|In-camera HDR applied|
|Straight exposure, no HDR applied|
After leaving the hospital I went back into downtown for a little more shutter therapy for me and a bit of experimentation with more of the 5N's built-in features. This time I was playing around with it's in-camera HDR and panorama capabilities.
Based on what I came away with today, Sony's implemented HDR with subtlety in mind. Which is a bit surprising, considering the 5N is aimed at the enthusiast consumer. I had expected the HDR feature to be more garish in nature, but it appears to be implemented with a photographer's eye. The top photo shows what happens after in-camera HDR is applied. Detail in the darkest part of the image (the shadows) is lifted up significantly, but not so that it overwhelms. Note that there are still completely black areas in the lower bushes. The sky towards the horizon has been darkened just a bit to bring out a touch more color and saturation. The cloud in the upper right corner has more texture and detail, and isn't completely white in its center.
|Before HDR applied|
|After HDR applied - note the car in the lower left corner|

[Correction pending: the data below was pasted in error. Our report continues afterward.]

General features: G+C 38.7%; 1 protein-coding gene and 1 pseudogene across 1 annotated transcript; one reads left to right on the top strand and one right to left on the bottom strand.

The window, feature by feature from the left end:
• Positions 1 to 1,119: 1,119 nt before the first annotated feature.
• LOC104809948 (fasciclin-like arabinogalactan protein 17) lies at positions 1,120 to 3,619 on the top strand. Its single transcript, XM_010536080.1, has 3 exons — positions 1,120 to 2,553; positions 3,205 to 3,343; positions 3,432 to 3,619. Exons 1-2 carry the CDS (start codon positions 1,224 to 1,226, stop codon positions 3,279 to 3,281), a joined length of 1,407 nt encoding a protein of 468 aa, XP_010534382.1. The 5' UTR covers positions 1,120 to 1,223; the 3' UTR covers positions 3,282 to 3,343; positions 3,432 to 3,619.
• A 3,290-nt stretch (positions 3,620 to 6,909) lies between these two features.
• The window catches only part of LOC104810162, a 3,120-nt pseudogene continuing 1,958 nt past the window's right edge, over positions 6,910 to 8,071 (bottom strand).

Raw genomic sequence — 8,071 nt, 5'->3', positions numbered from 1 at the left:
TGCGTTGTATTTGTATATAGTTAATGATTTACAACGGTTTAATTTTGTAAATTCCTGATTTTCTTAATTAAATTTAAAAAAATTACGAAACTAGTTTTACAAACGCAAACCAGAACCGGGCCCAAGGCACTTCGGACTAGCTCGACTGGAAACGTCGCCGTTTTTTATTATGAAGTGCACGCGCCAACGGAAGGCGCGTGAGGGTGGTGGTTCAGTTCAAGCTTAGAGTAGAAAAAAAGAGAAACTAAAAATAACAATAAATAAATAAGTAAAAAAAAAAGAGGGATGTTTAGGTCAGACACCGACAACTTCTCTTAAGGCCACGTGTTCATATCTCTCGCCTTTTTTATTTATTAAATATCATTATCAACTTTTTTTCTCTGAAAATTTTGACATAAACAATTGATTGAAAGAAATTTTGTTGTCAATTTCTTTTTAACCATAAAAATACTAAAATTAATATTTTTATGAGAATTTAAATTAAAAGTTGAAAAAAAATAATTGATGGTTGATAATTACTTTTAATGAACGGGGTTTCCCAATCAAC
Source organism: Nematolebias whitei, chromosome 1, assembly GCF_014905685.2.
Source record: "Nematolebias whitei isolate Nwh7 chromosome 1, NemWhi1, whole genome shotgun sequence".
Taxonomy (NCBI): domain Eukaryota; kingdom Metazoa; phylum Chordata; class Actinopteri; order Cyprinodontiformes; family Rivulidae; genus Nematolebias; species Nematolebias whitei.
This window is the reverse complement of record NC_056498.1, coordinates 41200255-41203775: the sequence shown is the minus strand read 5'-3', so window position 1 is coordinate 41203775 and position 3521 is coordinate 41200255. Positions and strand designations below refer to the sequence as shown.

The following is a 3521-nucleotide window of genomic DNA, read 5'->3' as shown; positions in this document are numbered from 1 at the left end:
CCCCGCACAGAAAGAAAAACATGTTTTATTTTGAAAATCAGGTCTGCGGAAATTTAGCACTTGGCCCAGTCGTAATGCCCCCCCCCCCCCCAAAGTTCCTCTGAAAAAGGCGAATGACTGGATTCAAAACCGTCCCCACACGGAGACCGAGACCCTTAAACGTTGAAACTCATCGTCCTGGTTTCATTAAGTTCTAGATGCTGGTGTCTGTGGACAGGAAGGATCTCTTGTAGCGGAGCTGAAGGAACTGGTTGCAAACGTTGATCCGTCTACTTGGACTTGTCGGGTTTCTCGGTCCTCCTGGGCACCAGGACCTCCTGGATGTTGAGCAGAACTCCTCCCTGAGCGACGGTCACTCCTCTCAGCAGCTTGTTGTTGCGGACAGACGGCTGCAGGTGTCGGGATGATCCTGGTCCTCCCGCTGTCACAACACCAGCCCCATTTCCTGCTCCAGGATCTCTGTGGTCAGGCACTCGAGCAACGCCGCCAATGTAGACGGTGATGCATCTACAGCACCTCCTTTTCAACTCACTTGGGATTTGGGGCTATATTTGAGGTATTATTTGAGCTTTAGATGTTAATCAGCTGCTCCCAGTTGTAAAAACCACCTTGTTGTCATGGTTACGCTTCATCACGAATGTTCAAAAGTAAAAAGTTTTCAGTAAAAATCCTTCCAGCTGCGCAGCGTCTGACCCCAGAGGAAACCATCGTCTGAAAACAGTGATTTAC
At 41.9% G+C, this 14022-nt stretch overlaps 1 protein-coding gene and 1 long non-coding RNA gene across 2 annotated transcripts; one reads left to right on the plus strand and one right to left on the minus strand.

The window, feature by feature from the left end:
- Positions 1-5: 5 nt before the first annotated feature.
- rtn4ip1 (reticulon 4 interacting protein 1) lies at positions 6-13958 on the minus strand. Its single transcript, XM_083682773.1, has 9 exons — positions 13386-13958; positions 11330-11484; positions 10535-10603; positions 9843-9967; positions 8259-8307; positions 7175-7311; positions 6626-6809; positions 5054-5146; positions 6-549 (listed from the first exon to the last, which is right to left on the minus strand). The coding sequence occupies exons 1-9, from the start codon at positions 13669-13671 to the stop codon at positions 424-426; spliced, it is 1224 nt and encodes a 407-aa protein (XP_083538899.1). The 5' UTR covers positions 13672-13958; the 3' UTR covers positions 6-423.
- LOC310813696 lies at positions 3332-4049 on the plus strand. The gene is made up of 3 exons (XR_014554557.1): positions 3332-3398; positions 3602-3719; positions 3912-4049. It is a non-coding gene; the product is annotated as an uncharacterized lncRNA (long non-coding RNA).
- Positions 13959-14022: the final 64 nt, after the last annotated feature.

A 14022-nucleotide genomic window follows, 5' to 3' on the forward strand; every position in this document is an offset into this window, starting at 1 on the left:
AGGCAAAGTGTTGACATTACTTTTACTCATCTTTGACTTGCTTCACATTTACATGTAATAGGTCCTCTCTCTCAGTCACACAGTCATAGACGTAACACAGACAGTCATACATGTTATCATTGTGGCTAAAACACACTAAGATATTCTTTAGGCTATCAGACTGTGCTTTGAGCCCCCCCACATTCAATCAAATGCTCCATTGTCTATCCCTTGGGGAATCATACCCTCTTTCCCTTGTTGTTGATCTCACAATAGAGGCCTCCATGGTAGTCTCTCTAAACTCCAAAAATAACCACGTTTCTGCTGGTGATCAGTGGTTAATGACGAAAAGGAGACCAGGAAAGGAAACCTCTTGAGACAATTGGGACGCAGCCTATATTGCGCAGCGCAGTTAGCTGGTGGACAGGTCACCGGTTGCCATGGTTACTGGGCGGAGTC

The camera seemed to do a remarkably good job of stitching the images together which includes correcting for lens aberrations. Verticals are remarkably straight for a hand-held sweep, and the only reason the bridge tops curve is because they do cover a good portion of the scene, and so they must.
There are a number of reasons for using the in-camera features such as HDR and panorama, and they all have to do with collapsing the workflow in post processing. You can buy all sorts of tools to create equivalents using the camera's raw files, then stitching everything together in post. But that makes for a lot of extra effort, especially when what you're after is documentation rather than "art". There's nothing wrong with that kind of art, and there are many magnificent examples done in post. But a lot of us just want to document the scene and move on; we've got too much to do and too little time, or so it always seems.
It should be noted that all of this must be done with JPEG. Selecting Raw output disables all these features. For a little over $400 I'm quite happy to have what I have in the 5N.
It is impressive the amount of computational processing that the 5N is capable of achieving in so small a package. In a small hand-held package I have the ability to perform some rather impressive "post processing" right as the still photo is being taken. Whether it's layering the images for HDR or stitching them together for a panorama, the Sony NEX 5N makes experimentation and documenting the world in the large extremely easy to accomplish.
I think I'm going to try out the 5N's video features next. This should be fun.